FOLLOW UP- Suspect of the Feb. 9, 2008 vandalism in Harrill Residence Hall has been found.

Detective Robbie Carter, Officer Trent Turpin, and Lieutenant Kent Davis arrested 22-year-old WCU student Anand Rushikesh Mehta just after he got out of class the week before Spring Break.

University Chief of Police Tom Johnson said that the police received an anonymous tip from a young woman, a student at WCU, a few weeks after the incident. She identified one of the men as Mehta.

“We appreciate the student coming forward, and we definitely couldn’t have found the guy without the help of students,” Johnson said. “We definitely appreciate the help from the community.”

The second suspect is still not identified. Yet, he was believed to be just present during the vandalism.

“Based on the investigation the one we arrested was the main person to vandalize Harrill,” Johnson said. “The other suspect was just present.”

After his arrest, Mehta was turned over to Walter Turner, Director of Student Student Judicial Affairs. Turner said that he could not speak of what happened to Mehta due to the Family Educational Right and Privacy Act of 1974 (FERPA), which gives students the right to their privacy.

“I can’t give any information regarding the student because I would violate their right to privacy,” Turner said.

Johnson said that Mehta was held with an $8,000 bond. He is out on bond and was given a court date.

Turner said that in the event a student makes a bad decision and violates the school’s code of conduct, which is described in the student handbook, “the student has the right to a notification and hearing.” Dickson vs. Alabama case in 1961 was the foundation for giving students this right.

Although Turner could not speak specifically regarding the case he could speak about the judicial process, which is deeper and more complicated than is shown here.

“Decisions in the student judicial process is based on preponderance,” Turner said. Is it more likely than not that the violation did occur? We don’t deal with guilt, but we think in terms of responsibility. Are they responsible or not?”

The process of student judicial affairs begins when a report is written.

“Anyone can file charges against any student for misconduct which will start the process,” Turner said. “We would then follow up with the reported student.”

In most cases, once a report is filed and student judicial affairs see a need to investigate, students will meet with their RD, called an “initial meeting,” to tell their side of the story. Although student student judicial affairs have found reason to investigate, the student is not always found responsible for the action.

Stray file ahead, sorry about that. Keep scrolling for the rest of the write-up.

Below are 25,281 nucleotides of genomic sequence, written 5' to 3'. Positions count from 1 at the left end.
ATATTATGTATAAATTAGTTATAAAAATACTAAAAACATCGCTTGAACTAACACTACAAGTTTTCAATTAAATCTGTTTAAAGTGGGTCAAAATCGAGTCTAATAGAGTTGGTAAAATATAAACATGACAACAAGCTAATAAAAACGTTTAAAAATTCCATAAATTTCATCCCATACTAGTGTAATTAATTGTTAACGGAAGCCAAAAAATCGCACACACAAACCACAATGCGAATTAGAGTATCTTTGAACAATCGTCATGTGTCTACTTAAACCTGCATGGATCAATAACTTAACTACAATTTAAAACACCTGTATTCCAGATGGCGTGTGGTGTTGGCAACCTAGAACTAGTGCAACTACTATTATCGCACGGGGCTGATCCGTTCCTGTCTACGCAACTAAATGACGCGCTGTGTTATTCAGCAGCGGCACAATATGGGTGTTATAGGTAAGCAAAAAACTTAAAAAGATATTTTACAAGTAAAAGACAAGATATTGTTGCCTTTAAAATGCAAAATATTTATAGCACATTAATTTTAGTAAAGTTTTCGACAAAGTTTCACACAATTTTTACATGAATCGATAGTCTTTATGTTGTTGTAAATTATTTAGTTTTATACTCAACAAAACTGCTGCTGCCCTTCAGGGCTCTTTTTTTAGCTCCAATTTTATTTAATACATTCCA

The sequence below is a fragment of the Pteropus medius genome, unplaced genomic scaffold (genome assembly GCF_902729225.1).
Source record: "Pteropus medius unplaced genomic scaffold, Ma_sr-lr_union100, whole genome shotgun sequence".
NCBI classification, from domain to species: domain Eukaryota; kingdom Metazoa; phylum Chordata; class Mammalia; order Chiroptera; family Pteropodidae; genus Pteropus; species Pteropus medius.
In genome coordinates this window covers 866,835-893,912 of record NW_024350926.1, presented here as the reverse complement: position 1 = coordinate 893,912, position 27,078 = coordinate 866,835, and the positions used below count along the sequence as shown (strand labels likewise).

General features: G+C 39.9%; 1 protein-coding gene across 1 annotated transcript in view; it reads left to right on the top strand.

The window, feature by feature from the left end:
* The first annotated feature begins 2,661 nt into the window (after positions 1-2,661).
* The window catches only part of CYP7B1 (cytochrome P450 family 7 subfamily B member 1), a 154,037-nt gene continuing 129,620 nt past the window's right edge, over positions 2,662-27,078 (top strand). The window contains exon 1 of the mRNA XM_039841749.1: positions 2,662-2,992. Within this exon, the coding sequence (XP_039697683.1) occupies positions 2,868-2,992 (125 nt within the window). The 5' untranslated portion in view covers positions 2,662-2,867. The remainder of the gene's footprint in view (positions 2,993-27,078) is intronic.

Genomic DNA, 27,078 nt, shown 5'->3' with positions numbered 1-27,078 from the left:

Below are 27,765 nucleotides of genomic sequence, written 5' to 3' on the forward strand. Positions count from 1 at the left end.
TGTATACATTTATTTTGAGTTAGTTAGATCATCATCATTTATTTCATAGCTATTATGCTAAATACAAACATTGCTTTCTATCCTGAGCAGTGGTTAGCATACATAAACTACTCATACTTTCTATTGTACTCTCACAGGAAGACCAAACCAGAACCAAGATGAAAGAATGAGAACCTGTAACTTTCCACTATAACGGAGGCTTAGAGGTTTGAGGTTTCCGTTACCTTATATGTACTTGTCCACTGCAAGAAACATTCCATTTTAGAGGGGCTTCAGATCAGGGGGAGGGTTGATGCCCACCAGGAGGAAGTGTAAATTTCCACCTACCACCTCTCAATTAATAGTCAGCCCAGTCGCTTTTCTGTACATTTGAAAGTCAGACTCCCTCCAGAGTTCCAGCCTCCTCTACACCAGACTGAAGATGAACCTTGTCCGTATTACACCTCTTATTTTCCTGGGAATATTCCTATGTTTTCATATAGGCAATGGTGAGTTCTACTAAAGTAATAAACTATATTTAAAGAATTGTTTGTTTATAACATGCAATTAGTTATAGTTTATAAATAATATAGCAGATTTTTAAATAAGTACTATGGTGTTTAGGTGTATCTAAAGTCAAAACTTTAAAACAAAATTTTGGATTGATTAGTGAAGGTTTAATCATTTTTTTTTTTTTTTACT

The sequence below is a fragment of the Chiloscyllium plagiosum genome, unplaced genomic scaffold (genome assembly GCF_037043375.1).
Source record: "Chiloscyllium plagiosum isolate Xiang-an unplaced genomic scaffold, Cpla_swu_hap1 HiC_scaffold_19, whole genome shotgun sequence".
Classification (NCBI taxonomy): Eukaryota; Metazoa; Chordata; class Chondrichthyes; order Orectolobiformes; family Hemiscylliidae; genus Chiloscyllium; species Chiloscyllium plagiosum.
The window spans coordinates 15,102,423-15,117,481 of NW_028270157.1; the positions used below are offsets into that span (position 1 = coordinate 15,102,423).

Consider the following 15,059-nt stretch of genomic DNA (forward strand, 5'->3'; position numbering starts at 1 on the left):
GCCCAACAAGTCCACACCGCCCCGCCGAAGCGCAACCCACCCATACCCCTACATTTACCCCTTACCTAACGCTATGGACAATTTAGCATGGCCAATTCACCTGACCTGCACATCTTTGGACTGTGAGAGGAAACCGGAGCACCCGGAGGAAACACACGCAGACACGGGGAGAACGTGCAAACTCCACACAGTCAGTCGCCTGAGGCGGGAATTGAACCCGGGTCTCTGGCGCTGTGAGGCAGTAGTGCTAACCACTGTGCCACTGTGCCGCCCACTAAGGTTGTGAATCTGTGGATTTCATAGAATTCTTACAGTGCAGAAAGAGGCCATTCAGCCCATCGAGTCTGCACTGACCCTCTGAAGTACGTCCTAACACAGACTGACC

“They talk to the student to find out their side of the story,” Turner said. “If the student and the RD come to an agreement about what happened, it closes the case. If the violation did occur what would the sanctions be?”

Once the RD and student come to an agreement the student has to fill out an ‘Acknowledgment of Charges’ slip forfeiting the right to a hearing. The then fill out a ‘Case Adjudication Form,’ which they will decide together what sanction will be placed on the student

According to the student handbook, sanctions are intended to educate the student about their actions, the consequences of their actions and how their actions affect the community around. Each sanction is placed on the student based on the severity of their violation of the code of conduct.

“Generally speaking, the less serious behavior, the less serious sanction,” Turner said. “The more serious behavior, the more serious sanction the student will get.”

It’s the student’s choice. The student is not forced to close the case with a mutual agreement. It is the student’s choice and right to decide whether they want to sign a mutual agreement or have a hearing.

“It’s the student’s right and/or option to decide if they want a hearing,” Turner said.

According to Turner it is not necessary to set up a hearing, but if the RD and student do not agree upon what happened or the student requests it, a hearing will be scheduled.

According to the student handbook, students are not required to attend the hearing, but there is consequences if the student does not show up.

“If students don’t show up, the hearing will continue, but it prevents the student’s voice from being heard,” Turner said.

During the hearing, the board will listen to the student’s side of the story, collect facts and then decide which sanction to bestow on the student responsible.

According to Tuner there are two phases to the hearing. Phase 1 is the finding phase where the board gathers information, hears the student’s story and asks questions about the student’s characters. Phase 2 is the sanctioning phase where the board goes behind closed doors to ask the question “is the student responsible for the charges?” If the answer is ‘no’ the student is released, but if the answer is ‘yes’ the board will decide which sanction to place on the student.

WCU’s student judicial process exists to help educate the students about their behavior. Turner wants the students to learn from their mistakes and become better people.

“We want our process and the sanctions to be educational in nature,” Turner said. “We want students to learn from their situations and change their behavior. We want the students to make better decisions, and learn that all behaviors have consequences whether they may be good or bad.”